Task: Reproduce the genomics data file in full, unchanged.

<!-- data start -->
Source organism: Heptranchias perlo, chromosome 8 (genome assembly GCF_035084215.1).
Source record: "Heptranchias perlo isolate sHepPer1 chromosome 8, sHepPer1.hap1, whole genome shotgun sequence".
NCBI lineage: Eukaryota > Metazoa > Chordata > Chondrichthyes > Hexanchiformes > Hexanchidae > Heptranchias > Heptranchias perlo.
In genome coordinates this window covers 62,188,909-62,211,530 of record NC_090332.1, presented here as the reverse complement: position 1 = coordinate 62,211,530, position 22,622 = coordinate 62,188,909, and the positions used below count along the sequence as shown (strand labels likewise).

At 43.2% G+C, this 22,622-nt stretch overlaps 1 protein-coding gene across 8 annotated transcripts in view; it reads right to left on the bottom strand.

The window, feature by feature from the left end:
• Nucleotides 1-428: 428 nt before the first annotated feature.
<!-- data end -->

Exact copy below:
Source organism: Heptranchias perlo, chromosome 8 (genome assembly GCF_035084215.1).
Source record: "Heptranchias perlo isolate sHepPer1 chromosome 8, sHepPer1.hap1, whole genome shotgun sequence".
NCBI lineage: Eukaryota > Metazoa > Chordata > Chondrichthyes > Hexanchiformes > Hexanchidae > Heptranchias > Heptranchias perlo.
In genome coordinates this window covers 62,188,909-62,211,530 of record NC_090332.1, presented here as the reverse complement: position 1 = coordinate 62,211,530, position 22,622 = coordinate 62,188,909, and the positions used below count along the sequence as shown (strand labels likewise).

At 43.2% G+C, this 22,622-nt stretch overlaps 1 protein-coding gene across 8 annotated transcripts in view; it reads right to left on the bottom strand.

The window, feature by feature from the left end:
• Nucleotides 1-428: 428 nt before the first annotated feature.